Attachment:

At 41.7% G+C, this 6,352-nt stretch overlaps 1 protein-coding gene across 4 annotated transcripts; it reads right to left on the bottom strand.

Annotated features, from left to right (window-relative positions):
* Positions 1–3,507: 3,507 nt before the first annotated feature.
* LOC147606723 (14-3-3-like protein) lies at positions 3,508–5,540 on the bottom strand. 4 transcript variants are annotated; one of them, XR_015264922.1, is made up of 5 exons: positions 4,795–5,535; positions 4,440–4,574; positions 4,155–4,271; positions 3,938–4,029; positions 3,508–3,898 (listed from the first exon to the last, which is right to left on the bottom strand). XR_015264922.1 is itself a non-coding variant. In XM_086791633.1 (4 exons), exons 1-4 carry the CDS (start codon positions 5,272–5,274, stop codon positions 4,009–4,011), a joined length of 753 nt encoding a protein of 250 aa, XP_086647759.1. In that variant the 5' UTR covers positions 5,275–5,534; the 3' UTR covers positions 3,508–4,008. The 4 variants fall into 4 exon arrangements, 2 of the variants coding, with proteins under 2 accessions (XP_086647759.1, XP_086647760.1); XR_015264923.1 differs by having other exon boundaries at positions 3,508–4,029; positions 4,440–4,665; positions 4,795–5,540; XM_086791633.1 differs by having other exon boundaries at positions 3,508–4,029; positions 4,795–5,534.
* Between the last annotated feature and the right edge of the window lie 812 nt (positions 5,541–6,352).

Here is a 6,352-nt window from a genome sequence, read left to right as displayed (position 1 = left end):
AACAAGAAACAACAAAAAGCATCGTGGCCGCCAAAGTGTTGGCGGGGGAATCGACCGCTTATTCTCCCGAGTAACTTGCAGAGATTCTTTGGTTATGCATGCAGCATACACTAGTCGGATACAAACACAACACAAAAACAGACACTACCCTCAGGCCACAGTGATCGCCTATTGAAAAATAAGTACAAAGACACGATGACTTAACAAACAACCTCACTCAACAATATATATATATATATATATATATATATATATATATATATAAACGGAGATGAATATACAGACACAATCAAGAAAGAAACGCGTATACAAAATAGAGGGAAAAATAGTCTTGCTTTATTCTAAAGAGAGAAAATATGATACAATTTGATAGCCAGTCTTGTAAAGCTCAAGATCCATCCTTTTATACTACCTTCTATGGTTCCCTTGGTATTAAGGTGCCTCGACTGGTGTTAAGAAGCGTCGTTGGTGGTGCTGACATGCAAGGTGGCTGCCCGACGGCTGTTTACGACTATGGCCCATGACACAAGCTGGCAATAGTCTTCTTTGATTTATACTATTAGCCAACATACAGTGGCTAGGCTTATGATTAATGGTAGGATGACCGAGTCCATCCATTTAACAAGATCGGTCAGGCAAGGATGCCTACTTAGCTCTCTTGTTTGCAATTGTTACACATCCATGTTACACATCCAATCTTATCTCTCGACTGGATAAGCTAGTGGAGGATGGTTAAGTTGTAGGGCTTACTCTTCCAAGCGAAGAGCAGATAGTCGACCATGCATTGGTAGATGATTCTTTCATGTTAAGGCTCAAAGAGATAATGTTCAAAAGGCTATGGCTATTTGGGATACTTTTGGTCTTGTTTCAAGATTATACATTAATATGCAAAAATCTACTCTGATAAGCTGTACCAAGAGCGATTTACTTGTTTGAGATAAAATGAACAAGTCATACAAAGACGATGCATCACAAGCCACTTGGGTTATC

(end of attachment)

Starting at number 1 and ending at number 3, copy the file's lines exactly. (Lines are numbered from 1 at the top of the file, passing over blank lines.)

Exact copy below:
At 41.7% G+C, this 6,352-nt stretch overlaps 1 protein-coding gene across 4 annotated transcripts; it reads right to left on the bottom strand.

Annotated features, from left to right (window-relative positions):
* Positions 1–3,507: 3,507 nt before the first annotated feature.